CRS Helps Staffers Navigate Guns, Immigration and Taxes
In an effort to better educate Capitol Hill staffers on the pressing legislative issues in the new Congress, the Congressional Research Service hosted a two-day seminar during recess week featuring the think tank’s top experts in policy areas such as immigration, gun control and tax policy.
The seminar, held Thursday and Friday at the Library of Congress, is new to the CRS’ bevy of programming to help members of Congress and their staffs gain the necessary background information on legislative issues.
According to a fact sheet about the seminar issued at the event, this new event is part of the CRS’ efforts to better reach the Capitol Hill population they are chartered to serve and to help encourage staffers to use the CRS as a resource for policy analysis throughout the legislative session.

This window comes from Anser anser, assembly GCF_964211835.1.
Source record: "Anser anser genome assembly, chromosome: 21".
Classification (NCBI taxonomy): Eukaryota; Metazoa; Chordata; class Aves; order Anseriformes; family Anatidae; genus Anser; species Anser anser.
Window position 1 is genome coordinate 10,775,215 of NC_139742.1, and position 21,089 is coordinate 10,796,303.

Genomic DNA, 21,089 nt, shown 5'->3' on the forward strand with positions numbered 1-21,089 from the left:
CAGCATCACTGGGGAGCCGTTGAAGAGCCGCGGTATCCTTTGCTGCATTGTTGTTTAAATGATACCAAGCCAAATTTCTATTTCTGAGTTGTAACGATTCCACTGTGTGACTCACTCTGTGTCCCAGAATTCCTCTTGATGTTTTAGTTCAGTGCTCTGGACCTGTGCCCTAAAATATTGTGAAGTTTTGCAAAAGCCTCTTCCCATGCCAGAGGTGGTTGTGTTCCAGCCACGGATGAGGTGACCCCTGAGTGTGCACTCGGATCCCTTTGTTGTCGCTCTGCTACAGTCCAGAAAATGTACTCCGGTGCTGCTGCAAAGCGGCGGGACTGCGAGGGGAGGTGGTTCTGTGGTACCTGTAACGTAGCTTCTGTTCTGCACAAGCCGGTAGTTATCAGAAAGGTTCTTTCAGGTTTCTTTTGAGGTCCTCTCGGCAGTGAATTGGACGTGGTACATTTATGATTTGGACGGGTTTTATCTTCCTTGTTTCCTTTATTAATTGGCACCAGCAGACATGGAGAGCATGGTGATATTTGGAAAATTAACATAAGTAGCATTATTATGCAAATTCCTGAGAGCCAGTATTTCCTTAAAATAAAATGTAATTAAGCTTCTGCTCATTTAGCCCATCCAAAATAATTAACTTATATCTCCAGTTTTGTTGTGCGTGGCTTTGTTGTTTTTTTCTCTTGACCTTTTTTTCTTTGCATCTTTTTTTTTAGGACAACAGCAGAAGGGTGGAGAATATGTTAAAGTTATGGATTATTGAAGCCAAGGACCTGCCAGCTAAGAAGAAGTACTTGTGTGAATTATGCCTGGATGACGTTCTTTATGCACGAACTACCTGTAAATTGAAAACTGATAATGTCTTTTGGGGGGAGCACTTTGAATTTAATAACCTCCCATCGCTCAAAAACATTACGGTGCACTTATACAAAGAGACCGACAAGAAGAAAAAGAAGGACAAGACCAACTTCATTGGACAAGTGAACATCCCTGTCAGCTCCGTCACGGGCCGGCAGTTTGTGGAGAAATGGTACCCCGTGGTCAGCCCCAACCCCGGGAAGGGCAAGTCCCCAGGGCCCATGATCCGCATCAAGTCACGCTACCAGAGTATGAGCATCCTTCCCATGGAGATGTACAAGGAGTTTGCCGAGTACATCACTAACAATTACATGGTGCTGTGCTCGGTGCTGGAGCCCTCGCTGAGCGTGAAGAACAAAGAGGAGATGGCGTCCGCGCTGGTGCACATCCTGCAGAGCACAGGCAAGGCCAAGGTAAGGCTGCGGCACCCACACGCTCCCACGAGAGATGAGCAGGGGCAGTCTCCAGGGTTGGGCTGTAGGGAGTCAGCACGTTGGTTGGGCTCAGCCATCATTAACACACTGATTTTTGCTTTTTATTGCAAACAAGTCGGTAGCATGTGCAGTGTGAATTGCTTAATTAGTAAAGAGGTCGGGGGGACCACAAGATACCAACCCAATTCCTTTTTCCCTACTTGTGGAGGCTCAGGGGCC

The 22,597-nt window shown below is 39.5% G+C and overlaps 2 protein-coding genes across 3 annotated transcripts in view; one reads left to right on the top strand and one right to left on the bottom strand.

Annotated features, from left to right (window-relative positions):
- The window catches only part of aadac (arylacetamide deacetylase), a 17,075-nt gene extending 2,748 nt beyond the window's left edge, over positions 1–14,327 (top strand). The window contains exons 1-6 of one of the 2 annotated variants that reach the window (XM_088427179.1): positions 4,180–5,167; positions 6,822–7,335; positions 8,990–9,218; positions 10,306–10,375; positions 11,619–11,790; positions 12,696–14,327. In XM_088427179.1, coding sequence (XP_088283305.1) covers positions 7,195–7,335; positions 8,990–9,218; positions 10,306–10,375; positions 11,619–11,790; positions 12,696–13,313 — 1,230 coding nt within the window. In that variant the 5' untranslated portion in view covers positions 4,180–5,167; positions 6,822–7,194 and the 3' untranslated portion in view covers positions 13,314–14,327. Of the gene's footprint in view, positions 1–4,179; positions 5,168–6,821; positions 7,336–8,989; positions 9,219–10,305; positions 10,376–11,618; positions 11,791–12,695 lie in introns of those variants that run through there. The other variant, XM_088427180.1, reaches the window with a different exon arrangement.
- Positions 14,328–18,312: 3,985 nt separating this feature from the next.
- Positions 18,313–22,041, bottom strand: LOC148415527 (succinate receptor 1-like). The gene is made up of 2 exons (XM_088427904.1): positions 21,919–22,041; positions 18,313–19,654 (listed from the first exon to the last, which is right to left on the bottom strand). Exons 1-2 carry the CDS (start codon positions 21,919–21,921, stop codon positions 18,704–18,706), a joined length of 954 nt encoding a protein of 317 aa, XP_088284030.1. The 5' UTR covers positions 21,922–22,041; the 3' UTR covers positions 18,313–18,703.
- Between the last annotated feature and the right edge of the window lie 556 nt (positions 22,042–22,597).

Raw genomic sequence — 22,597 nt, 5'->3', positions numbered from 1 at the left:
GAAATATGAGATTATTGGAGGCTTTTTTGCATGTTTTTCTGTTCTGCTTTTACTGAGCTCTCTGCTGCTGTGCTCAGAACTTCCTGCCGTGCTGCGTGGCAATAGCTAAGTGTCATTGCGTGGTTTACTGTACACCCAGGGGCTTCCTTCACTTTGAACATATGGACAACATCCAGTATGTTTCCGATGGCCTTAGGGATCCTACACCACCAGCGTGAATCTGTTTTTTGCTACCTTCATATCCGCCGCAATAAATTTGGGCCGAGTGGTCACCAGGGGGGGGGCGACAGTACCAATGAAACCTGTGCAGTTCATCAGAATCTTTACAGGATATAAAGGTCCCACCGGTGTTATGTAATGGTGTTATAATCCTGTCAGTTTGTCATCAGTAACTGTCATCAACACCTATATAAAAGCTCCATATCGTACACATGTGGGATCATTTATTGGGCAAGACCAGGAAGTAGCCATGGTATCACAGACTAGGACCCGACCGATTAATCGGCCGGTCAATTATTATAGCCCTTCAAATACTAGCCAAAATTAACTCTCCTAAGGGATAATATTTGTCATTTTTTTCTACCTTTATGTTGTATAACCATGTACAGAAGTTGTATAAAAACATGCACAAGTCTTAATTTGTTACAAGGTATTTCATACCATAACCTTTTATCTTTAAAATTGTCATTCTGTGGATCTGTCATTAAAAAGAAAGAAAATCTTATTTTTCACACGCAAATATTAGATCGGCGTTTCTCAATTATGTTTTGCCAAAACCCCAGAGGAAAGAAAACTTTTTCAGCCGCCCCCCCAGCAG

About 150 staffers registered for the two-day event, which is modeled after a similar program for new members.
“This program is a new one for CRS. It is modeled on the seminar we just offered in January for newly elected members of the House in Williamsburg,” according to a fact-sheet distributed at the seminar. “[It is] a two-day program that is designed to provide expert briefings on the key issues dominating the legislative agenda in the early months of the session.”
The seminar featured hourlong, informal discussions, wherein staffers could ask CRS experts questions to help them better respond to constituent queries and help them gain the necessary information to advise their bosses on policy solutions and votes.
The topic areas discussed were energy regulation, firearm regulation, budget issues such as the fiscal cliff and debt limit, tax overhaul, campaign finance law, defense policy and national security, immigration, the U.S. relationship with China and challenges in the Middle East as they pertain to Congress.
Staff who attended the event said the seminar was beneficial.
“CRS generally provides the best information for Hill staffers, and when they have events like this, it’s just good to come to be caught up on what policy is out there,” said a legislative assistant in a House office.
For staff that could not attend the CRS seminars, the CRS will arrange one-on-one briefings by their policy experts. The agency also accepts requests for policy research and analysis.